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TitreUnderestimation of the Tambora effects in North American taiga ecosystems
AuteurGennaretti, F; Boucher, E; Nicault, A; Gea-Izquierdo, G; Arseneault, D; Berninger, F; Savard, M M; Bgin, C; Guiot, J
Sourcevol. 13, 3, 2018., https://doi.org/10.1088/1748-9326/aaac0c
Année2018
Séries alt.Ressources naturelles Canada, Contribution externe 20182303
ÉditeurInstitute of Physics Publishing
Documentpublication en série
Lang.anglais
DOIhttps://doi.org/10.1088/1748-9326/aaac0c
Mediapapier; en ligne; numérique
ProgrammeSources, Géosciences de l'environnement
Diffusé2018 02 23
Résumé(disponible en anglais seulement)
The Tambora eruption (1815 AD) was one of the major eruptions of the last two millennia and has no equivalents over the last two centuries. Here, we collected an extensive network of early meteorological time series, climate simulation data and numerous, well-replicated proxy records from Eastern Canada to analyze the strength and the persistence of the Tambora impact on the regional climate and forest processes. Our results show that the Tambora impacts on the terrestrial biosphere were stronger than previously thought, and not only affected tree growth and carbon uptake for a longer period than registered in the regional climate, but also determined forest demography and structure. Increased tree mortality, four times higher than the background level, indicates that the Tambora climatic impact propagated to influence the structure of the North American taiga for several decades. We also show that the Tambora signal is more persistent in observed data (temperature, river ice dynamics, forest growth, tree mortality) than in simulated ones (climate and forest-growth simulations), indicating that our understanding of the mechanisms amplifying volcanic perturbations on climates and ecosystems is still limited, notably in the North American taiga. © 2018 IOP Publishing Ltd.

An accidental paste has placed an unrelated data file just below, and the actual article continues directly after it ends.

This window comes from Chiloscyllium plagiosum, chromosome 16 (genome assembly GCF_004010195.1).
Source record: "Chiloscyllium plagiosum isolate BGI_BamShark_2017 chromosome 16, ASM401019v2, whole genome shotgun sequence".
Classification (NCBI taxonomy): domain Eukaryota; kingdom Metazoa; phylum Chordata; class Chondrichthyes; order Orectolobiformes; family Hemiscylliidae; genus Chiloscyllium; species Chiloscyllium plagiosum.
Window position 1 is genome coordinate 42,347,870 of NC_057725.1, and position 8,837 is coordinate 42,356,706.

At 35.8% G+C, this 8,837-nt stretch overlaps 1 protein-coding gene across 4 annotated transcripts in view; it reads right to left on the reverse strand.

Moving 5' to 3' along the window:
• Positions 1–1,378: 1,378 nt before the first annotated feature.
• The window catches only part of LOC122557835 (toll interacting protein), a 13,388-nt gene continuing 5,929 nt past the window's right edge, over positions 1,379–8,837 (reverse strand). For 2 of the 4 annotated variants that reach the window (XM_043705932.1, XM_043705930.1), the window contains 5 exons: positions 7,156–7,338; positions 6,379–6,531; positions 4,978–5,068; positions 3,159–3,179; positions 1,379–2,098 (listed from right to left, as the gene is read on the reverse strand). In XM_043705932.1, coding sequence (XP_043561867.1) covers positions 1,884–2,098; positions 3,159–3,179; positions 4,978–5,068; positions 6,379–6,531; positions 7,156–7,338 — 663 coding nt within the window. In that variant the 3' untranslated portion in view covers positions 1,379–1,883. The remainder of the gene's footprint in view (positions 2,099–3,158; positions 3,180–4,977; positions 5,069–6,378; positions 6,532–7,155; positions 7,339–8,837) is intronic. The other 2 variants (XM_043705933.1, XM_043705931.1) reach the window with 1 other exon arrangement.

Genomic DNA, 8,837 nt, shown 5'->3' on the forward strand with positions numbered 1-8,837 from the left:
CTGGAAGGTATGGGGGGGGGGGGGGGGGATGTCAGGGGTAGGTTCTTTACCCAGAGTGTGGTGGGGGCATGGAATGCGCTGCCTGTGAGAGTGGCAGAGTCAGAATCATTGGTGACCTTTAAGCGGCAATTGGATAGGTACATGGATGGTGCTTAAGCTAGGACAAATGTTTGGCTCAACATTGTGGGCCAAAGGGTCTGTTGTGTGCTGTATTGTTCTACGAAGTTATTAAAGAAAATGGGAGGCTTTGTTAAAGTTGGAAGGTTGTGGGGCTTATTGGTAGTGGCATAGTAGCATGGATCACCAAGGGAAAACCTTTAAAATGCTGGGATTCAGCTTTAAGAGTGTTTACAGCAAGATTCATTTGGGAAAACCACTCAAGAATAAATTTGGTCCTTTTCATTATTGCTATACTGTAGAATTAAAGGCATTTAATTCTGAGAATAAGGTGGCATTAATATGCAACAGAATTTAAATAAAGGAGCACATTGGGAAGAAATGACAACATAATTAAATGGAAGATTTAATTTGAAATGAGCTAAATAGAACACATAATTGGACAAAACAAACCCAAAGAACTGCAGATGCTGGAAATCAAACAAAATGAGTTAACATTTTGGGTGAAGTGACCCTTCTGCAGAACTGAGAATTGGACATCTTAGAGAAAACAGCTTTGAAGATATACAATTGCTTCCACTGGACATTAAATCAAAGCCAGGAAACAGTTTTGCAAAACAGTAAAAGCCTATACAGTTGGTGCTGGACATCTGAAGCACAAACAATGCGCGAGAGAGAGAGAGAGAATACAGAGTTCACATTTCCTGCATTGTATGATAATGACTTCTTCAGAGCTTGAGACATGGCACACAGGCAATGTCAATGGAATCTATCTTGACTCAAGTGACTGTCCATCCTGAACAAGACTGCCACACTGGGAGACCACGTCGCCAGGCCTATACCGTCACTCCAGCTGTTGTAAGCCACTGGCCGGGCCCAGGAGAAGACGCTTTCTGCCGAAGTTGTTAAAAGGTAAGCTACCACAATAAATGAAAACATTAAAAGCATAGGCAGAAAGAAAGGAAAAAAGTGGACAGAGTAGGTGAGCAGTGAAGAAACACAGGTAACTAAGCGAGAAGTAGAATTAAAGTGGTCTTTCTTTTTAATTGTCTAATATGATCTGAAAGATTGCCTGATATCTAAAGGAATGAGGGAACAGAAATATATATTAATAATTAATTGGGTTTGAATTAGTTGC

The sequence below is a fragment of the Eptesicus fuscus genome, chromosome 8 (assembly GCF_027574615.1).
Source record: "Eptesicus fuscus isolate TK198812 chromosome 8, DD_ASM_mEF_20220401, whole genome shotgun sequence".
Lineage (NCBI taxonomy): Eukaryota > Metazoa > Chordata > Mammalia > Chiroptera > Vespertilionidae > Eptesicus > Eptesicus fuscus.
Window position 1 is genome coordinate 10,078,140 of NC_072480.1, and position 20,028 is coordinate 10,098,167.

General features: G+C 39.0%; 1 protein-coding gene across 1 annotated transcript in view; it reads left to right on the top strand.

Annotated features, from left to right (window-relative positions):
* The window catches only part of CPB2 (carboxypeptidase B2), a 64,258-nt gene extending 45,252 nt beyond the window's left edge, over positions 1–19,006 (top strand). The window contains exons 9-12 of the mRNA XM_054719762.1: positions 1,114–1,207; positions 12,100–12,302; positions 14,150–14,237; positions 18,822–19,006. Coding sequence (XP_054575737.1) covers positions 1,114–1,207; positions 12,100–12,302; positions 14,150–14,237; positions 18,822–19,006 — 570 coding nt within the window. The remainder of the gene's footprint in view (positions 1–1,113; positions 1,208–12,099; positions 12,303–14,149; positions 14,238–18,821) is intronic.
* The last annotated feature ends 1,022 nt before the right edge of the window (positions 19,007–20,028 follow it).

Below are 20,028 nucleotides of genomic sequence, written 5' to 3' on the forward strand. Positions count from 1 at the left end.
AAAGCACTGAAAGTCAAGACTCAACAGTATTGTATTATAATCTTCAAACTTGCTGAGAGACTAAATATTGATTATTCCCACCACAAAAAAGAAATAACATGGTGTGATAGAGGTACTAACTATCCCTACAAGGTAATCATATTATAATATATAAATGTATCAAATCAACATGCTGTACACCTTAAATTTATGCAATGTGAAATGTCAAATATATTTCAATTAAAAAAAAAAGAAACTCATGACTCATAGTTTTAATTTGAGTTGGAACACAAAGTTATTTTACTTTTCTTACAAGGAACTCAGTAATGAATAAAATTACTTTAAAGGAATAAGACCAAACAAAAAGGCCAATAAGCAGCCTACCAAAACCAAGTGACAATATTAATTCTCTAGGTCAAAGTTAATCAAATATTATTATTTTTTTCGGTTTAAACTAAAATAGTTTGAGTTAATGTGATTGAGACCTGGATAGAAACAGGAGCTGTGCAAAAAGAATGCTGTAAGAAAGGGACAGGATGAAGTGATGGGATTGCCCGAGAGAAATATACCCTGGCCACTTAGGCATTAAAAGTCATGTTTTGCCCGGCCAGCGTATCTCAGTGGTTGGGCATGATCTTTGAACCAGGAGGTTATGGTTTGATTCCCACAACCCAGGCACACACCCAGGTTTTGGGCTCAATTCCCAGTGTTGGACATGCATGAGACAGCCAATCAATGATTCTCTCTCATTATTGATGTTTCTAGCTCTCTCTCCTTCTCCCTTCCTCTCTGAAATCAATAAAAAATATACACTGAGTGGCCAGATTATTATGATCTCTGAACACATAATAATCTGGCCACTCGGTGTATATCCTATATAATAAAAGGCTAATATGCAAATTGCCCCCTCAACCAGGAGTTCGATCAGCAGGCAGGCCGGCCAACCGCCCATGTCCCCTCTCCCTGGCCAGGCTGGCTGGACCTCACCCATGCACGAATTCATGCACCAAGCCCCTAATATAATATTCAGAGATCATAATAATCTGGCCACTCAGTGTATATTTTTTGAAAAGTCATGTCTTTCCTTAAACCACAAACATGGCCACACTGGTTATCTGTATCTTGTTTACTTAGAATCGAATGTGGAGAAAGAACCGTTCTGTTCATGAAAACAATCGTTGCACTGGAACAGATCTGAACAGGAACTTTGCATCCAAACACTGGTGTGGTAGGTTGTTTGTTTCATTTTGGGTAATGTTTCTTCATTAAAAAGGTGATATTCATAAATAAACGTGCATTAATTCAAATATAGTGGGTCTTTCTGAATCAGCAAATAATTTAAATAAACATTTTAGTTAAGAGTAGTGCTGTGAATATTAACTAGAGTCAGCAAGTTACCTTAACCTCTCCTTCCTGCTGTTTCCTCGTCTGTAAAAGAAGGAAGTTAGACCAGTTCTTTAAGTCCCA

GEOSCAN ID310878